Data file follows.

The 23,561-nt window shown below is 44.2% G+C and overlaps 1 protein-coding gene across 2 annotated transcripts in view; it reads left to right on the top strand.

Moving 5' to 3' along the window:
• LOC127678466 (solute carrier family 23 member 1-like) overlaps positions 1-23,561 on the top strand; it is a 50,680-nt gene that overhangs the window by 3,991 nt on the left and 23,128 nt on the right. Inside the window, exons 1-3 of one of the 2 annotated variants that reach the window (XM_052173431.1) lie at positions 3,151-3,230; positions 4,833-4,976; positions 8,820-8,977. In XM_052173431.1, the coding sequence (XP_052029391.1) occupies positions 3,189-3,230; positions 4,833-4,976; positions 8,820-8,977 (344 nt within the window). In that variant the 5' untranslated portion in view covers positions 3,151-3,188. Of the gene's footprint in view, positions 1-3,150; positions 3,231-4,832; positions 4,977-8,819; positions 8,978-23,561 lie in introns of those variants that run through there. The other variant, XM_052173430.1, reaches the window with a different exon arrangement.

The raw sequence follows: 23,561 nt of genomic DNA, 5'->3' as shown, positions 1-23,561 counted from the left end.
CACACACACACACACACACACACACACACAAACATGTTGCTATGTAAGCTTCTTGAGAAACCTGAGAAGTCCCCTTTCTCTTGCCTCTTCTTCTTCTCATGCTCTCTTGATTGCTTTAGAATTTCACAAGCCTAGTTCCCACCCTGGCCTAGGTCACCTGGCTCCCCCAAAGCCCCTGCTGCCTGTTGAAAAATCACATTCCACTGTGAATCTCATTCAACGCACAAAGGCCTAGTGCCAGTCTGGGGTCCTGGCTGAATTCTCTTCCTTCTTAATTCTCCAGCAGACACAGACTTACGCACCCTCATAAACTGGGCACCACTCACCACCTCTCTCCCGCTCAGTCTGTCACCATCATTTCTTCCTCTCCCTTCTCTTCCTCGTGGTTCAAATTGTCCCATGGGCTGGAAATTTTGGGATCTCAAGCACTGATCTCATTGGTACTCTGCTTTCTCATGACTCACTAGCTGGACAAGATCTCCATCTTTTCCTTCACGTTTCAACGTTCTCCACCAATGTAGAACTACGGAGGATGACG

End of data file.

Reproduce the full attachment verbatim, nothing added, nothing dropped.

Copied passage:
The 23,561-nt window shown below is 44.2% G+C and overlaps 1 protein-coding gene across 2 annotated transcripts in view; it reads left to right on the top strand.

Moving 5' to 3' along the window:
• LOC127678466 (solute carrier family 23 member 1-like) overlaps positions 1-23,561 on the top strand; it is a 50,680-nt gene that overhangs the window by 3,991 nt on the left and 23,128 nt on the right. Inside the window, exons 1-3 of one of the 2 annotated variants that reach the window (XM_052173431.1) lie at positions 3,151-3,230; positions 4,833-4,976; positions 8,820-8,977. In XM_052173431.1, the coding sequence (XP_052029391.1) occupies positions 3,189-3,230; positions 4,833-4,976; positions 8,820-8,977 (344 nt within the window). In that variant the 5' untranslated portion in view covers positions 3,151-3,188. Of the gene's footprint in view, positions 1-3,150; positions 3,231-4,832; positions 4,977-8,819; positions 8,978-23,561 lie in introns of those variants that run through there. The other variant, XM_052173430.1, reaches the window with a different exon arrangement.

The raw sequence follows: 23,561 nt of genomic DNA, 5'->3' as shown, positions 1-23,561 counted from the left end.
CACACACACACACACACACACACACACACAAACATGTTGCTATGTAAGCTTCTTGAGAAACCTGAGAAGTCCCCTTTCTCTTGCCTCTTCTTCTTCTCATGCTCTCTTGATTGCTTTAGAATTTCACAAGCCTAGTTCCCACCCTGGCCTAGGTCACCTGGCTCCCCCAAAGCCCCTGCTGCCTGTTGAAAAATCACATTCCACTGTGAATCTCATTCAACGCACAAAGGCCTAGTGCCAGTCTGGGGTCCTGGCTGAATTCTCTTCCTTCTTAATTCTCCAGCAGACACAGACTTACGCACCCTCATAAACTGGGCACCACTCACCACCTCTCTCCCGCTCAGTCTGTCACCATCATTTCTTCCTCTCCCTTCTCTTCCTCGTGGTTCAAATTGTCCCATGGGCTGGAAATTTTGGGATCTCAAGCACTGATCTCATTGGTACTCTGCTTTCTCATGACTCACTAGCTGGACAAGATCTCCATCTTTTCCTTCACGTTTCAACGTTCTCCACCAATGTAGAACTACGGAGGATGACG